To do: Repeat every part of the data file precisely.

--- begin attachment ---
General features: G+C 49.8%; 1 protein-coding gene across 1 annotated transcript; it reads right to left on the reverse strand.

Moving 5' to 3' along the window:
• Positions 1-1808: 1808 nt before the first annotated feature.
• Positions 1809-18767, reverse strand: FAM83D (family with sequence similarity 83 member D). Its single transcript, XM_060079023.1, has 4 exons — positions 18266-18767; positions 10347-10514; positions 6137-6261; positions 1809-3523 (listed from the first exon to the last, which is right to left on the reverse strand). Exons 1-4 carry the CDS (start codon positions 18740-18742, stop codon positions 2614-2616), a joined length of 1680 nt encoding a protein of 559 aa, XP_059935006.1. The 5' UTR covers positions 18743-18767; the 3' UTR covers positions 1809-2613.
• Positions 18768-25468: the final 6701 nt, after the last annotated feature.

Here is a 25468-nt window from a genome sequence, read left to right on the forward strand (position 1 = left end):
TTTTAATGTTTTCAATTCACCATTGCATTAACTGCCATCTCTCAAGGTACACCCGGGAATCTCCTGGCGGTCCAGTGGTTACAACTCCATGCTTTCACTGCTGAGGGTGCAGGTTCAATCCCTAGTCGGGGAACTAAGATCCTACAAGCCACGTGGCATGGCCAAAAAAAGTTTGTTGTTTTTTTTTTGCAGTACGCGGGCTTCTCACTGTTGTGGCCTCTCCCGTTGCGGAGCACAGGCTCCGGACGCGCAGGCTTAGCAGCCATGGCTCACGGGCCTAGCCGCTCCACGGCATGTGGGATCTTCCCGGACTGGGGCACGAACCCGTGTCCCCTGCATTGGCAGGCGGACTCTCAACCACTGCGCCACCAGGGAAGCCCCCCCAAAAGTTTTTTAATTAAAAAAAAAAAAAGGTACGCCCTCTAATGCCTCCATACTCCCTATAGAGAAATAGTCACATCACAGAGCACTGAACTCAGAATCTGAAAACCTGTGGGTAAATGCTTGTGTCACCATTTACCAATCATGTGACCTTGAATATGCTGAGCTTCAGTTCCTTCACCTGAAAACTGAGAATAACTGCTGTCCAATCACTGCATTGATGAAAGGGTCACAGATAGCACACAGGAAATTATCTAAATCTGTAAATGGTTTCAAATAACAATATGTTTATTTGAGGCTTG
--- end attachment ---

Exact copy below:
General features: G+C 49.8%; 1 protein-coding gene across 1 annotated transcript; it reads right to left on the reverse strand.

Moving 5' to 3' along the window:
• Positions 1-1808: 1808 nt before the first annotated feature.
• Positions 1809-18767, reverse strand: FAM83D (family with sequence similarity 83 member D). Its single transcript, XM_060079023.1, has 4 exons — positions 18266-18767; positions 10347-10514; positions 6137-6261; positions 1809-3523 (listed from the first exon to the last, which is right to left on the reverse strand). Exons 1-4 carry the CDS (start codon positions 18740-18742, stop codon positions 2614-2616), a joined length of 1680 nt encoding a protein of 559 aa, XP_059935006.1. The 5' UTR covers positions 18743-18767; the 3' UTR covers positions 1809-2613.
• Positions 18768-25468: the final 6701 nt, after the last annotated feature.

Here is a 25468-nt window from a genome sequence, read left to right on the forward strand (position 1 = left end):
TTTTAATGTTTTCAATTCACCATTGCATTAACTGCCATCTCTCAAGGTACACCCGGGAATCTCCTGGCGGTCCAGTGGTTACAACTCCATGCTTTCACTGCTGAGGGTGCAGGTTCAATCCCTAGTCGGGGAACTAAGATCCTACAAGCCACGTGGCATGGCCAAAAAAAGTTTGTTGTTTTTTTTTTGCAGTACGCGGGCTTCTCACTGTTGTGGCCTCTCCCGTTGCGGAGCACAGGCTCCGGACGCGCAGGCTTAGCAGCCATGGCTCACGGGCCTAGCCGCTCCACGGCATGTGGGATCTTCCCGGACTGGGGCACGAACCCGTGTCCCCTGCATTGGCAGGCGGACTCTCAACCACTGCGCCACCAGGGAAGCCCCCCCAAAAGTTTTTTAATTAAAAAAAAAAAAAGGTACGCCCTCTAATGCCTCCATACTCCCTATAGAGAAATAGTCACATCACAGAGCACTGAACTCAGAATCTGAAAACCTGTGGGTAAATGCTTGTGTCACCATTTACCAATCATGTGACCTTGAATATGCTGAGCTTCAGTTCCTTCACCTGAAAACTGAGAATAACTGCTGTCCAATCACTGCATTGATGAAAGGGTCACAGATAGCACACAGGAAATTATCTAAATCTGTAAATGGTTTCAAATAACAATATGTTTATTTGAGGCTTG